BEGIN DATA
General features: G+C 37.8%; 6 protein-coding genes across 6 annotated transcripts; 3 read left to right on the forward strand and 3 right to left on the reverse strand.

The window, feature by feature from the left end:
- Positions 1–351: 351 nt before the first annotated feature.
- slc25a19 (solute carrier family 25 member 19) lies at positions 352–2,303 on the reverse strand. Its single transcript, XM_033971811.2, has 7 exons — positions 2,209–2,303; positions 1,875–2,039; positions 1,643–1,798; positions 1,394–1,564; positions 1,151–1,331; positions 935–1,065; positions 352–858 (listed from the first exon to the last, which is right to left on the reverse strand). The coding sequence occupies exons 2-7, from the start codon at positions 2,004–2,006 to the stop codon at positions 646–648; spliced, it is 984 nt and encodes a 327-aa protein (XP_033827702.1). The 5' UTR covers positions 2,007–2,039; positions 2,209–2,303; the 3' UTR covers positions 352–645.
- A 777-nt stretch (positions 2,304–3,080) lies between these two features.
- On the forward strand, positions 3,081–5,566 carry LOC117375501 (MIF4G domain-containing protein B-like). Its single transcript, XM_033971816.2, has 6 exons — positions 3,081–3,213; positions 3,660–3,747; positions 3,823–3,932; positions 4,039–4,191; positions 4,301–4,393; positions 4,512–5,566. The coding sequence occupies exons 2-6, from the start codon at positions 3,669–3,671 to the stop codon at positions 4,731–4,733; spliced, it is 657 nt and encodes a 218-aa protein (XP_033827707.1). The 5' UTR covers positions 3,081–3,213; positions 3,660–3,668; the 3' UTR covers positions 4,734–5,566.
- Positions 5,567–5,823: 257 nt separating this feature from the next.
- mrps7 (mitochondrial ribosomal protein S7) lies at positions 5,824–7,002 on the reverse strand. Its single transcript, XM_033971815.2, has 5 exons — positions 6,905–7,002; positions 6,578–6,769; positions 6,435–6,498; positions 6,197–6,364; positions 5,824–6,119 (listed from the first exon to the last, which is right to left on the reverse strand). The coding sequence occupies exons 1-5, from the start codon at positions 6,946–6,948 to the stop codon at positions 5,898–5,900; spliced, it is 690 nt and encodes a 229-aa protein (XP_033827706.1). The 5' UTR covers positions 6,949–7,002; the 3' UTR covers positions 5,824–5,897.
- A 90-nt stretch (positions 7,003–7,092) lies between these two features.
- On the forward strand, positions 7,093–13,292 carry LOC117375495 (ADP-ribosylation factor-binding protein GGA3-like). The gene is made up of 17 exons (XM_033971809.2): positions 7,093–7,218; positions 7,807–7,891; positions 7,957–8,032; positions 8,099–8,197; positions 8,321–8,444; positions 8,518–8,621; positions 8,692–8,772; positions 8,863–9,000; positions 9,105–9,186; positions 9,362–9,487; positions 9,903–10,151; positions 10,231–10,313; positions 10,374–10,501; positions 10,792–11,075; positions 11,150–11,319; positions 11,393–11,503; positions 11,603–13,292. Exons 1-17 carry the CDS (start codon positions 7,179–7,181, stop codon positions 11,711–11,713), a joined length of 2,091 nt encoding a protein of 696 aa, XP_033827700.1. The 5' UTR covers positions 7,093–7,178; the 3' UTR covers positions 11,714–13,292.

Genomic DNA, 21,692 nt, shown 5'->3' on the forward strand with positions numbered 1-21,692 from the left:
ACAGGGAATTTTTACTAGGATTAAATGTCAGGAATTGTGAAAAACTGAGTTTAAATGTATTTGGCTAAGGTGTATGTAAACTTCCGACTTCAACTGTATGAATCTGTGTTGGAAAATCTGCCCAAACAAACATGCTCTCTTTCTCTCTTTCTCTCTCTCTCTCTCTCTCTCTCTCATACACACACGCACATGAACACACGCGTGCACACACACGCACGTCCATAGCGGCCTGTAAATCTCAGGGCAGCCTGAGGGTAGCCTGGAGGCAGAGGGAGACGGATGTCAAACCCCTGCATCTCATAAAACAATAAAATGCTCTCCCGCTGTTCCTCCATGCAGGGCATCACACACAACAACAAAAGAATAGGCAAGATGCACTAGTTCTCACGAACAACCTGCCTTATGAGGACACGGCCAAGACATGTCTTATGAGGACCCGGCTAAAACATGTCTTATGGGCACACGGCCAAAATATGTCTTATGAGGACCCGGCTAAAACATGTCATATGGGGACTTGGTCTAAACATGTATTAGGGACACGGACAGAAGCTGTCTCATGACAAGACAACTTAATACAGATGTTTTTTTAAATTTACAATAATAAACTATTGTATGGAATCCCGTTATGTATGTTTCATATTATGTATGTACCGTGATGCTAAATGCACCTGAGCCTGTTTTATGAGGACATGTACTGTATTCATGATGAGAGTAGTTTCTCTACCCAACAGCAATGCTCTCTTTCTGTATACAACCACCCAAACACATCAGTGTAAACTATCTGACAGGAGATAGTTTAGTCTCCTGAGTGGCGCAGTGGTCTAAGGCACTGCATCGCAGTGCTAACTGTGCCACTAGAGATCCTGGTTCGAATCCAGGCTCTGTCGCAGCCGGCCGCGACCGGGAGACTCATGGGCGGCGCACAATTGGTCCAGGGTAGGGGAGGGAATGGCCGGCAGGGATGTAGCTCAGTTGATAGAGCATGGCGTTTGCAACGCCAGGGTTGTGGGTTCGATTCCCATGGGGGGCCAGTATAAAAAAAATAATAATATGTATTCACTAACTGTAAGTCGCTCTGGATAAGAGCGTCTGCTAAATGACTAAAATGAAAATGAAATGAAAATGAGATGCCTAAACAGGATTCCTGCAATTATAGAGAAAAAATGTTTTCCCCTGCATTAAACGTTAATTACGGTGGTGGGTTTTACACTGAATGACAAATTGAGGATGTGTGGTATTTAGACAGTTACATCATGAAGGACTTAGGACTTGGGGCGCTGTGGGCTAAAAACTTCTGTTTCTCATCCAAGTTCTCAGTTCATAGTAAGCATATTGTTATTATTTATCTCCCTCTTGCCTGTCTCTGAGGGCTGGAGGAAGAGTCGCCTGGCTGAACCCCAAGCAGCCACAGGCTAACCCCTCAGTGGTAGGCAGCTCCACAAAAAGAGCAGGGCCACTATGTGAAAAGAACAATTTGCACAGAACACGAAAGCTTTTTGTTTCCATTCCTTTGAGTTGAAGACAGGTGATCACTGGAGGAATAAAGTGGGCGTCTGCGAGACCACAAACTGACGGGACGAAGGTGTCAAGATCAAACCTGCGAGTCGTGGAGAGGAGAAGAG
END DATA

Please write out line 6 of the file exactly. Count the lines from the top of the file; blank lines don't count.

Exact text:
- On the forward strand, positions 3,081–5,566 carry LOC117375501 (MIF4G domain-containing protein B-like). Its single transcript, XM_033971816.2, has 6 exons — positions 3,081–3,213; positions 3,660–3,747; positions 3,823–3,932; positions 4,039–4,191; positions 4,301–4,393; positions 4,512–5,566. The coding sequence occupies exons 2-6, from the start codon at positions 3,669–3,671 to the stop codon at positions 4,731–4,733; spliced, it is 657 nt and encodes a 218-aa protein (XP_033827707.1). The 5' UTR covers positions 3,081–3,213; positions 3,660–3,668; the 3' UTR covers positions 4,734–5,566.